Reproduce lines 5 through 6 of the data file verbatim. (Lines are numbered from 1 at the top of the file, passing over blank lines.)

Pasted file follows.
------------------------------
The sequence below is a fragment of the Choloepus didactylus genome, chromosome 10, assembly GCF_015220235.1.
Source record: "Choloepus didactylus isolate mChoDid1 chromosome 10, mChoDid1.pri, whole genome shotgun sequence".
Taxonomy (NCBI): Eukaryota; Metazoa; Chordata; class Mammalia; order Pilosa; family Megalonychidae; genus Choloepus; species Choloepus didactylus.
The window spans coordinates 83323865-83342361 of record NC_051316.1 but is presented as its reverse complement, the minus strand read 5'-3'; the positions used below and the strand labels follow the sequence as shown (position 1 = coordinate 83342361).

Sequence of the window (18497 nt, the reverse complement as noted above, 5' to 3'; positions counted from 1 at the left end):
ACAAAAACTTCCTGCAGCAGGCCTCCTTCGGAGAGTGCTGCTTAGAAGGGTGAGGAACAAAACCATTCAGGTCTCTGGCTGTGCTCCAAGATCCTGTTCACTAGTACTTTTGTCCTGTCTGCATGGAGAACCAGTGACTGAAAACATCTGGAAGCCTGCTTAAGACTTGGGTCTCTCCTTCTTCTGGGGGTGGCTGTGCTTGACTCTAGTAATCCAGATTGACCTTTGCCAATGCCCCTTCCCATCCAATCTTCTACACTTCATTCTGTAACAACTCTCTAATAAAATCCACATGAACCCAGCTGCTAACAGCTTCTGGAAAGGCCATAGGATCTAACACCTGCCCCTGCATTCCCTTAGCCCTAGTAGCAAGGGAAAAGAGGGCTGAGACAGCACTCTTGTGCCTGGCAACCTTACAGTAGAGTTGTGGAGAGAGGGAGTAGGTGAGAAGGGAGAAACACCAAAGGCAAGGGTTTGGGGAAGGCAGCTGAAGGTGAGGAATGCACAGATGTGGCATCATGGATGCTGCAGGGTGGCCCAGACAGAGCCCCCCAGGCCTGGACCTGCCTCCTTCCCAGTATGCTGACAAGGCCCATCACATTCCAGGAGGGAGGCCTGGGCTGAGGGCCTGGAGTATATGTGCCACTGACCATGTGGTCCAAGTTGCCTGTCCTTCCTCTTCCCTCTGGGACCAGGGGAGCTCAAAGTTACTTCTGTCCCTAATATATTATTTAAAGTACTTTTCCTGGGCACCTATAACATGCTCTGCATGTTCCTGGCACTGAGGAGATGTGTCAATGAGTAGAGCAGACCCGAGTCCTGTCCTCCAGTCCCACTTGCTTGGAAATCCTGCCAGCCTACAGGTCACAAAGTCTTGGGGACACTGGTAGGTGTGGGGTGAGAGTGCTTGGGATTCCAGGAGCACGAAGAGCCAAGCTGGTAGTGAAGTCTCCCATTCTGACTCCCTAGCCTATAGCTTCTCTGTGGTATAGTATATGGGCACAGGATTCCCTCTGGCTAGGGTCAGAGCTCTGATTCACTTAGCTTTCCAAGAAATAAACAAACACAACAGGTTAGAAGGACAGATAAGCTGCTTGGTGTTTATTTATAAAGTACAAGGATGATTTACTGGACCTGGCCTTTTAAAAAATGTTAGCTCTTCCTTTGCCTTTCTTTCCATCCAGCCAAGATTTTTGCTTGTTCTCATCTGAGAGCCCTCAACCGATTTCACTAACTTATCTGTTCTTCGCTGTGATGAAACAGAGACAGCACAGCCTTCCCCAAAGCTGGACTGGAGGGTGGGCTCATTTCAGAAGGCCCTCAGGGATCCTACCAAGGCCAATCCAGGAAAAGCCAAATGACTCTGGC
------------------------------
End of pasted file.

Sequence of the window (18497 nt, the reverse complement as noted above, 5' to 3'; positions counted from 1 at the left end):
ACAAAAACTTCCTGCAGCAGGCCTCCTTCGGAGAGTGCTGCTTAGAAGGGTGAGGAACAAAACCATTCAGGTCTCTGGCTGTGCTCCAAGATCCTGTTCACTAGTACTTTTGTCCTGTCTGCATGGAGAACCAGTGACTGAAAACATCTGGAAGCCTGCTTAAGACTTGGGTCTCTCCTTCTTCTGGGGGTGGCTGTGCTTGACTCTAGTAATCCAGATTGACCTTTGCCAATGCCCCTTCCCATCCAATCTTCTACACTTCATTCTGTAACAACTCTCTAATAAAATCCACATGAACCCAGCTGCTAACAGCTTCTGGAAAGGCCATAGGATCTAACACCTGCCCCTGCATTCCCTTAGCCCTAGTAGCAAGGGAAAAGAGGGCTGAGACAGCACTCTTGTGCCTGGCAACCTTACAGTAGAGTTGTGGAGAGAGGGAGTAGGTGAGAAGGGAGAAACACCAAAGGCAAGGGTTTGGGGAAGGCAGCTGAAGGTGAGGAATGCACAGATGTGGCATCATGGATGCTGCAGGGTGGCCCAGACAGAGCCCCCCAGGCCTGGACCTGCCTCCTTCCCAGTATGCTGACAAGGCCCATCACATTCCAGGAGGGAGGCCTGGGCTGAGGGCCTGGAGTATATGTGCCACTGACCATGTGGTCCAAGTTGCCTGTCCTTCCTCTTCCCTCTGGGACCAGGGGAGCTCAAAGTTACTTCTGTCCCTAATATATTATTTAAAGTACTTTTCCTGGGCACCTATAACATGCTCTGCATGTTCCTGGCACTGAGGAGATGTGTCAATGAGTAGAGCAGACCCGAGTCCTGTCCTCCAGTCCCACTTGCTTGGAAATCCTGCCAGCCTACAGGTCACAAAGTCTTGGGGACACTGGTAGGTGTGGGGTGAGAGTGCTTGGGATTCCAGGAGCACGAAGAGCCAAGCTGGTAGTGAAGTCTCCCATTCTGACTCCCTAGCCTATAGCTTCTCTGTGGTATAGTATATGGGCACAGGATTCCCTCTGGCTAGGGTCAGAGCTCTGATTCACTTAGCTTTCCAAGAAATAAACAAACACAACAGGTTAGAAGGACAGATAAGCTGCTTGGTGTTTATTTATAAAGTACAAGGATGATTTACTGGACCTGGCCTTTTAAAAAATGTTAGCTCTTCCTTTGCCTTTCTTTCCATCCAGCCAAGATTTTTGCTTGTTCTCATCTGAGAGCCCTCAACCGATTTCACTAACTTATCTGTTCTTCGCTGTGATGAAACAGAGACAGCACAGCCTTCCCCAAAGCTGGACTGGAGGGTGGGCTCATTTCAGAAGGCCCTCAGGGATCCTACCAAGGCCAATCCAGGAAAAGCCAAATGACTCTGGC